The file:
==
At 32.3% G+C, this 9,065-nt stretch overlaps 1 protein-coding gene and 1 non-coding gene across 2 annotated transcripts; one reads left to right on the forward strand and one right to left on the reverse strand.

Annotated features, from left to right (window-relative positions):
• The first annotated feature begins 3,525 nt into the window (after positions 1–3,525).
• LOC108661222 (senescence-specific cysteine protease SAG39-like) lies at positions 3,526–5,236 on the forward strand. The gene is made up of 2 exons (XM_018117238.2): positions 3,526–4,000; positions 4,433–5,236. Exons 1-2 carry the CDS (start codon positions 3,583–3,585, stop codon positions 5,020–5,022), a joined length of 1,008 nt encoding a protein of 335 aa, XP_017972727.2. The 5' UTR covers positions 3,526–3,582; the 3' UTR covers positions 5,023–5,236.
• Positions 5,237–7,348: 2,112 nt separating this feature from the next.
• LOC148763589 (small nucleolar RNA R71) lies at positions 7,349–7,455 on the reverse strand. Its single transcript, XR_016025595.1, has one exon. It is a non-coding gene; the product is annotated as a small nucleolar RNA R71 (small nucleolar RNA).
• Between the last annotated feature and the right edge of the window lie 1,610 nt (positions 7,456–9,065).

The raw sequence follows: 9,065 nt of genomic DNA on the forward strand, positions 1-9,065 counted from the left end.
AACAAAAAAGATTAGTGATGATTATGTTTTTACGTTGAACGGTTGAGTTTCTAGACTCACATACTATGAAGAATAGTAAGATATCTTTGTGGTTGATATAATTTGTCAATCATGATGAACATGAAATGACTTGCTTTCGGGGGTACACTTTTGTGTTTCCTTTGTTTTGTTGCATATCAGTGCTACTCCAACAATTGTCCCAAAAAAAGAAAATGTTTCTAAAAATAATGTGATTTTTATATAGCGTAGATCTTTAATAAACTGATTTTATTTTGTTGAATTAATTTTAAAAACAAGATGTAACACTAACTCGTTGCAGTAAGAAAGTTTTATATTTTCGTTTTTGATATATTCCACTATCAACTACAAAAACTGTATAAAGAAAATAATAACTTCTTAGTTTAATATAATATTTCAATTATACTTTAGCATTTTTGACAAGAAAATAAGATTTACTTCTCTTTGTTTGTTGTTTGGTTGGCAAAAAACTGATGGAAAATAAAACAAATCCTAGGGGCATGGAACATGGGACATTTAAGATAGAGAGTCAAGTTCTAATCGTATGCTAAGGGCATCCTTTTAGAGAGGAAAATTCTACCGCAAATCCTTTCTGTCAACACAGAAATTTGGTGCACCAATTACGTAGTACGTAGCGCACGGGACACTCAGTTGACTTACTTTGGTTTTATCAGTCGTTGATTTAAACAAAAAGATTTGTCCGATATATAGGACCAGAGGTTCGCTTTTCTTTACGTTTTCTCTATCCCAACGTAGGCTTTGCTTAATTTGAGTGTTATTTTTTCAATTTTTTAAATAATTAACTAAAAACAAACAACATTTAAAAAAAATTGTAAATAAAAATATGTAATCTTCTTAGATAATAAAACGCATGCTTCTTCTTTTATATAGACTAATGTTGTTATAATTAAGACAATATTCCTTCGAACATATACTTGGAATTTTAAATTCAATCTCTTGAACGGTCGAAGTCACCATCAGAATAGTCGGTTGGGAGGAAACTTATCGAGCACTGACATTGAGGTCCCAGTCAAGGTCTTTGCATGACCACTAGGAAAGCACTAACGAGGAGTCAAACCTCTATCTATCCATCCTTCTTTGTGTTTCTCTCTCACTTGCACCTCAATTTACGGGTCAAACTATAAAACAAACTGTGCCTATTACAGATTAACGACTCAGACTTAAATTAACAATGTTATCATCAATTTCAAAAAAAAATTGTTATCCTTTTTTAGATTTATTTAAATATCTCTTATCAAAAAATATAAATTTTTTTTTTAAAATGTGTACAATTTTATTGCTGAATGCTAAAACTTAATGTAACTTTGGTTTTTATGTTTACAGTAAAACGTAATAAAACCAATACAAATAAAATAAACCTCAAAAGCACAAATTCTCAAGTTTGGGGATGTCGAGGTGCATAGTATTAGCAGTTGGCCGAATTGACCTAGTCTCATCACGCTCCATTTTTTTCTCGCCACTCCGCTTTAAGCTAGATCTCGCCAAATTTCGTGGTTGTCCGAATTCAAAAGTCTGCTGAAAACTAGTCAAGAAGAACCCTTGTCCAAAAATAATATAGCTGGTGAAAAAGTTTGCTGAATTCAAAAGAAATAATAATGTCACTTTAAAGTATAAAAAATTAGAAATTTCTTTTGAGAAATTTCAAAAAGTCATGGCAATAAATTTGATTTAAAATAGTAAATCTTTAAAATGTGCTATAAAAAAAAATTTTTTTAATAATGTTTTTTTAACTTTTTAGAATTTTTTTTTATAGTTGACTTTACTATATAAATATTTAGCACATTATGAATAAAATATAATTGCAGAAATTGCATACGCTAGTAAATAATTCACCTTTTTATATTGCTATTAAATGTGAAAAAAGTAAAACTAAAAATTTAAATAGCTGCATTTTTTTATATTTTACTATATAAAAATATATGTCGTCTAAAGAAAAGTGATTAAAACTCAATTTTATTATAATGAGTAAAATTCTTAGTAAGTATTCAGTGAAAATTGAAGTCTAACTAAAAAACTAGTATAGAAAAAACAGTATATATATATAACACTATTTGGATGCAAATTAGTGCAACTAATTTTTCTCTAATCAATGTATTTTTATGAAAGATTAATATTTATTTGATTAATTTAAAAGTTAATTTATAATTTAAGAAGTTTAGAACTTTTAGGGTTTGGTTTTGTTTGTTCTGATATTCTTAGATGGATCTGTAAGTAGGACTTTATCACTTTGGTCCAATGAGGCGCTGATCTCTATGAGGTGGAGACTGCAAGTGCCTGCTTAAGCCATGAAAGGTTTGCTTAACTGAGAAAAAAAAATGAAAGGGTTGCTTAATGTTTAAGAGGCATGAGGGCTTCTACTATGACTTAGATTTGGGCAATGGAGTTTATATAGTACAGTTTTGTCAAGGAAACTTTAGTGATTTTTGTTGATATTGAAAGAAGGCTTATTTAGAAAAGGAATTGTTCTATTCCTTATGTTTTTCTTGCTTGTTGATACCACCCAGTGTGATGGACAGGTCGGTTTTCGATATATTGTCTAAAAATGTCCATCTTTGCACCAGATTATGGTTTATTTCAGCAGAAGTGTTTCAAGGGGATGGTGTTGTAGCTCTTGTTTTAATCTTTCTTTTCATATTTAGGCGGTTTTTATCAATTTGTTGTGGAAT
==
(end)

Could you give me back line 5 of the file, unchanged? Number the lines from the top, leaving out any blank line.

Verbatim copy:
• Positions 5,237–7,348: 2,112 nt separating this feature from the next.